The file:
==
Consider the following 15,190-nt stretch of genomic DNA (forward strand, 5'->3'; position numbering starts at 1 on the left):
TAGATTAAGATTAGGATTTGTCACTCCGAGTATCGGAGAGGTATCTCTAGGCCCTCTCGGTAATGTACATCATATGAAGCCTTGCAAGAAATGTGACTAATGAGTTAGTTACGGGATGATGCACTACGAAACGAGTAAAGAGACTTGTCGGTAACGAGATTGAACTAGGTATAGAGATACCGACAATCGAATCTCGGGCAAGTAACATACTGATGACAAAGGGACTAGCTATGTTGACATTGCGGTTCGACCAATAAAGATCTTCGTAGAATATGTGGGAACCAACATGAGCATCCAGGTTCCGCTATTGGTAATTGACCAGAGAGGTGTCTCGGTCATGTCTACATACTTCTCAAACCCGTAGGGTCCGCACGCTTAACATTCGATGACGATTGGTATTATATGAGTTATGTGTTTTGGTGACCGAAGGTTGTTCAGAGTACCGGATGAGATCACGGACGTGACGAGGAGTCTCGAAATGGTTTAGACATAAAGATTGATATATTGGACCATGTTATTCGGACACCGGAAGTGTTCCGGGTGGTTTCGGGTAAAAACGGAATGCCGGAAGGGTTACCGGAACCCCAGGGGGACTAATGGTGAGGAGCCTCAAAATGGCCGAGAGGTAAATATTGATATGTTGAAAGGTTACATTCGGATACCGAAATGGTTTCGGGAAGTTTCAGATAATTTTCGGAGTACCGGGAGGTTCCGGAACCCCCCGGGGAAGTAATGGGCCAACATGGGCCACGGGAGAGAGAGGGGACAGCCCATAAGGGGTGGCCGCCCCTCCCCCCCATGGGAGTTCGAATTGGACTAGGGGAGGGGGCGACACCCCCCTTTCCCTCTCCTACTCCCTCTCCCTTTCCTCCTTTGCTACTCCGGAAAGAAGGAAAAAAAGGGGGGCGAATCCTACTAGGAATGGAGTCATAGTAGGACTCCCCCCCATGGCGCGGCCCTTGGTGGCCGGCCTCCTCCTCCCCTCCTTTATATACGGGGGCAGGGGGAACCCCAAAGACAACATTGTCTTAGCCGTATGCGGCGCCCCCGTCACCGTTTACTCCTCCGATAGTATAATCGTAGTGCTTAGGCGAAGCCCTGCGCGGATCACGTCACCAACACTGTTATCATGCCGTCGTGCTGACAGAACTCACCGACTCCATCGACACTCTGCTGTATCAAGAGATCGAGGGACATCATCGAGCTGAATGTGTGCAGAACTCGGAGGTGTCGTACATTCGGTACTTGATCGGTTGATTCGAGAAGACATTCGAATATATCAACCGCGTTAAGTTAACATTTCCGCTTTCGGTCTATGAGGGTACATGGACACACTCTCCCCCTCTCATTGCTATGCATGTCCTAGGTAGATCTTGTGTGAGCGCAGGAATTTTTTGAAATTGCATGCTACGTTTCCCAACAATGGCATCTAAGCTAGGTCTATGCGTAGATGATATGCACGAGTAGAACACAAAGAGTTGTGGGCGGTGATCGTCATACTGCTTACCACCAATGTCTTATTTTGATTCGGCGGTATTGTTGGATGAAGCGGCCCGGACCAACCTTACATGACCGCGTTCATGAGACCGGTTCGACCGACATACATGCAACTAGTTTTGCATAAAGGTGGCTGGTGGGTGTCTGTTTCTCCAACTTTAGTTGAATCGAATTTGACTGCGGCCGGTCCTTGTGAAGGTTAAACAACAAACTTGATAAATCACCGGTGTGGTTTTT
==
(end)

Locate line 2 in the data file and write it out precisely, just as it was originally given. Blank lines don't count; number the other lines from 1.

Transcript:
TAGATTAAGATTAGGATTTGTCACTCCGAGTATCGGAGAGGTATCTCTAGGCCCTCTCGGTAATGTACATCATATGAAGCCTTGCAAGAAATGTGACTAATGAGTTAGTTACGGGATGATGCACTACGAAACGAGTAAAGAGACTTGTCGGTAACGAGATTGAACTAGGTATAGAGATACCGACAATCGAATCTCGGGCAAGTAACATACTGATGACAAAGGGACTAGCTATGTTGACATTGCGGTTCGACCAATAAAGATCTTCGTAGAATATGTGGGAACCAACATGAGCATCCAGGTTCCGCTATTGGTAATTGACCAGAGAGGTGTCTCGGTCATGTCTACATACTTCTCAAACCCGTAGGGTCCGCACGCTTAACATTCGATGACGATTGGTATTATATGAGTTATGTGTTTTGGTGACCGAAGGTTGTTCAGAGTACCGGATGAGATCACGGACGTGACGAGGAGTCTCGAAATGGTTTAGACATAAAGATTGATATATTGGACCATGTTATTCGGACACCGGAAGTGTTCCGGGTGGTTTCGGGTAAAAACGGAATGCCGGAAGGGTTACCGGAACCCCAGGGGGACTAATGGTGAGGAGCCTCAAAATGGCCGAGAGGTAAATATTGATATGTTGAAAGGTTACATTCGGATACCGAAATGGTTTCGGGAAGTTTCAGATAATTTTCGGAGTACCGGGAGGTTCCGGAACCCCCCGGGGAAGTAATGGGCCAACATGGGCCACGGGAGAGAGAGGGGACAGCCCATAAGGGGTGGCCGCCCCTCCCCCCCATGGGAGTTCGAATTGGACTAGGGGAGGGGGCGACACCCCCCTTTCCCTCTCCTACTCCCTCTCCCTTTCCTCCTTTGCTACTCCGGAAAGAAGGAAAAAAAGGGGGGCGAATCCTACTAGGAATGGAGTCATAGTAGGACTCCCCCCCATGGCGCGGCCCTTGGTGGCCGGCCTCCTCCTCCCCTCCTTTATATACGGGGGCAGGGGGAACCCCAAAGACAACATTGTCTTAGCCGTATGCGGCGCCCCCGTCACCGTTTACTCCTCCGATAGTATAATCGTAGTGCTTAGGCGAAGCCCTGCGCGGATCACGTCACCAACACTGTTATCATGCCGTCGTGCTGACAGAACTCACCGACTCCATCGACACTCTGCTGTATCAAGAGATCGAGGGACATCATCGAGCTGAATGTGTGCAGAACTCGGAGGTGTCGTACATTCGGTACTTGATCGGTTGATTCGAGAAGACATTCGAATATATCAACCGCGTTAAGTTAACATTTCCGCTTTCGGTCTATGAGGGTACATGGACACACTCTCCCCCTCTCATTGCTATGCATGTCCTAGGTAGATCTTGTGTGAGCGCAGGAATTTTTTGAAATTGCATGCTACGTTTCCCAACAATGGCATCTAAGCTAGGTCTATGCGTAGATGATATGCACGAGTAGAACACAAAGAGTTGTGGGCGGTGATCGTCATACTGCTTACCACCAATGTCTTATTTTGATTCGGCGGTATTGTTGGATGAAGCGGCCCGGACCAACCTTACATGACCGCGTTCATGAGACCGGTTCGACCGACATACATGCAACTAGTTTTGCATAAAGGTGGCTGGTGGGTGTCTGTTTCTCCAACTTTAGTTGAATCGAATTTGACTGCGGCCGGTCCTTGTGAAGGTTAAACAACAAACTTGATAAATCACCGGTGTGGTTTTT